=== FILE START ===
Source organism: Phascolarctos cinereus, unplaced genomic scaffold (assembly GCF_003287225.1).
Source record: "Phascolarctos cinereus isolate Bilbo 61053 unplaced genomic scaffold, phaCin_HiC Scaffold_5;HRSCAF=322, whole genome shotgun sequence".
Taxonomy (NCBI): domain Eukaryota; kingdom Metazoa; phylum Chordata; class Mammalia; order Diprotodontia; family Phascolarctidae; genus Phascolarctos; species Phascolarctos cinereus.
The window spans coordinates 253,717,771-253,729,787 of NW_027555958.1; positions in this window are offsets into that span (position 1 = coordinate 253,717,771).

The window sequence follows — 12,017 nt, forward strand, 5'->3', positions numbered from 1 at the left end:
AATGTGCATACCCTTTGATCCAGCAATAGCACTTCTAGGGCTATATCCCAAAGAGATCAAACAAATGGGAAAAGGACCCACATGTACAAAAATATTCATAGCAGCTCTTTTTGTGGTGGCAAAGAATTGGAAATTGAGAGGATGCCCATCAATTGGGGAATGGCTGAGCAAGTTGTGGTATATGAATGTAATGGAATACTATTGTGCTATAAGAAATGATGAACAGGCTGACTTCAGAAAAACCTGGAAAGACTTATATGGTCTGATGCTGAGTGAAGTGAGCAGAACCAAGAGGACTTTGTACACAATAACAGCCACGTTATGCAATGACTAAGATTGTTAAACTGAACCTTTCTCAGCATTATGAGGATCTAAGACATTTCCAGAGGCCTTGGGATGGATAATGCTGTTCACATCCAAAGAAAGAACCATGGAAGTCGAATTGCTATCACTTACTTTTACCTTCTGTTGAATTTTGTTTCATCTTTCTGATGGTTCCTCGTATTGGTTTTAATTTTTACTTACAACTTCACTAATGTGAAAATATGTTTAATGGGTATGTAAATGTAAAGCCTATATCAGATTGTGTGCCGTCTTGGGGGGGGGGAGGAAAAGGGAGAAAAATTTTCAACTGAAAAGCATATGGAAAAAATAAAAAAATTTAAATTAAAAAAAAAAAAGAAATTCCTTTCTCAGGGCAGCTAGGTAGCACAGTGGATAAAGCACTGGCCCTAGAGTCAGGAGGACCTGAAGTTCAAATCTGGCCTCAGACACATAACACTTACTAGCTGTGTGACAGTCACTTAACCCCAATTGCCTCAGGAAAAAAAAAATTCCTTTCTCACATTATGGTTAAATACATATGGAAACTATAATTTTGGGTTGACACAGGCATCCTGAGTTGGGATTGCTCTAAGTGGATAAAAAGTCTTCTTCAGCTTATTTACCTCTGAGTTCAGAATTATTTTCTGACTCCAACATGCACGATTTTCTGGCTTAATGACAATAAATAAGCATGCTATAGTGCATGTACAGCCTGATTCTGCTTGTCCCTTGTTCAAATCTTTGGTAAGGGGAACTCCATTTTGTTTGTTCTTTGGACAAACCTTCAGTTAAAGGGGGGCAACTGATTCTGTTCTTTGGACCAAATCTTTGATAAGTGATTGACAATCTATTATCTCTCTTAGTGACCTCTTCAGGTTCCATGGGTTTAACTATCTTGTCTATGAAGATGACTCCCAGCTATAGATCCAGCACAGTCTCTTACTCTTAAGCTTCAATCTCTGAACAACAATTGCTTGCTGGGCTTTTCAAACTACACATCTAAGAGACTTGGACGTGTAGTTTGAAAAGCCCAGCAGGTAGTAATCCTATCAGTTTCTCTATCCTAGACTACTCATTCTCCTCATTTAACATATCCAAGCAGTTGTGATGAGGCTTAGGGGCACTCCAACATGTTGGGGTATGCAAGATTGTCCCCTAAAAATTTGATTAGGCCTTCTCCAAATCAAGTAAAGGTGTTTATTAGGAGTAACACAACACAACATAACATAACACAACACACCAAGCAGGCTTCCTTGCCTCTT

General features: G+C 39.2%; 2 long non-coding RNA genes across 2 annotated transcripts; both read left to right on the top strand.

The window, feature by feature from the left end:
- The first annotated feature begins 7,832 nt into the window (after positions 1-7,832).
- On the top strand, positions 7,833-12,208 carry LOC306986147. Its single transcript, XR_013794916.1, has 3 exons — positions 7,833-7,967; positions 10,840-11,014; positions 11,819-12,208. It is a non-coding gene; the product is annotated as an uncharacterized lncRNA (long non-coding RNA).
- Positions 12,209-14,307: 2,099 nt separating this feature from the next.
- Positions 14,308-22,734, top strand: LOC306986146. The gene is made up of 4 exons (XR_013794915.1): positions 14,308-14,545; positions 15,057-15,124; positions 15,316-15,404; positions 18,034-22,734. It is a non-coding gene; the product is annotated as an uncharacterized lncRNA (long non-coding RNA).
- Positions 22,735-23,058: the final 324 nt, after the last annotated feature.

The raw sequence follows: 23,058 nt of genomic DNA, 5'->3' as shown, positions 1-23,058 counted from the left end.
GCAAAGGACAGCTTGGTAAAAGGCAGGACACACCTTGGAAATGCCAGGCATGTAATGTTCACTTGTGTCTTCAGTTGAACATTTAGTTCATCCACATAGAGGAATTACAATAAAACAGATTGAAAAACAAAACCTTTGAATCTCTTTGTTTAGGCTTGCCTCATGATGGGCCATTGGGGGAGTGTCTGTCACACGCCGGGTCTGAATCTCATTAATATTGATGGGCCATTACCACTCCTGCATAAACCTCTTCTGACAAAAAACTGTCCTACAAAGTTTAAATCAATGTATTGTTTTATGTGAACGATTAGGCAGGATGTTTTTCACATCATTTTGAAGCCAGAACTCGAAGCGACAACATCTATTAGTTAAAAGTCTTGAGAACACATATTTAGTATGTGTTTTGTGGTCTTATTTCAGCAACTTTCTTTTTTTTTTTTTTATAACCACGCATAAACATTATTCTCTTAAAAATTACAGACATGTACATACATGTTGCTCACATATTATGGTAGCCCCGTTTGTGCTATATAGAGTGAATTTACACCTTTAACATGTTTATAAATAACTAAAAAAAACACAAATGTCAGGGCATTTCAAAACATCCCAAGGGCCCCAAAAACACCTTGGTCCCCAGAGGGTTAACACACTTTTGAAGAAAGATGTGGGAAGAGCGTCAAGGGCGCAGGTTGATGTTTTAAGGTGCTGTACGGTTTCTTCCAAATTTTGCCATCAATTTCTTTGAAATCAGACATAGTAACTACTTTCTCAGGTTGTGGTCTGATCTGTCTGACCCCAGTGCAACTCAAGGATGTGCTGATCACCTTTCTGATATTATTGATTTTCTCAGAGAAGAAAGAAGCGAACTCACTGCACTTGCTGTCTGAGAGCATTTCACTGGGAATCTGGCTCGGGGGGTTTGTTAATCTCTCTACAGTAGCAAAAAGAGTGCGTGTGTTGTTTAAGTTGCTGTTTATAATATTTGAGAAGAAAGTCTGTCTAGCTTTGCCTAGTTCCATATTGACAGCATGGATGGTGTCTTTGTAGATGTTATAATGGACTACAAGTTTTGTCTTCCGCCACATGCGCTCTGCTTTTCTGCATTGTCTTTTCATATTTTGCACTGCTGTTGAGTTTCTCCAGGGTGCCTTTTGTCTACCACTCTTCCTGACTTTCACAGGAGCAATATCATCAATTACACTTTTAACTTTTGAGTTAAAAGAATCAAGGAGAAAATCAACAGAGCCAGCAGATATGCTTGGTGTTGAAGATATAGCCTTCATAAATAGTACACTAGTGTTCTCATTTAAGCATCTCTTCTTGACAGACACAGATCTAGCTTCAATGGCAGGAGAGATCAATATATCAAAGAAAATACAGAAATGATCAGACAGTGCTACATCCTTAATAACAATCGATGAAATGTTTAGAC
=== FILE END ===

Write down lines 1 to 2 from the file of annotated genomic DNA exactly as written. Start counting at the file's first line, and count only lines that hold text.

Source organism: Phascolarctos cinereus, unplaced genomic scaffold (assembly GCF_003287225.1).
Source record: "Phascolarctos cinereus isolate Bilbo 61053 unplaced genomic scaffold, phaCin_HiC Scaffold_5;HRSCAF=322, whole genome shotgun sequence".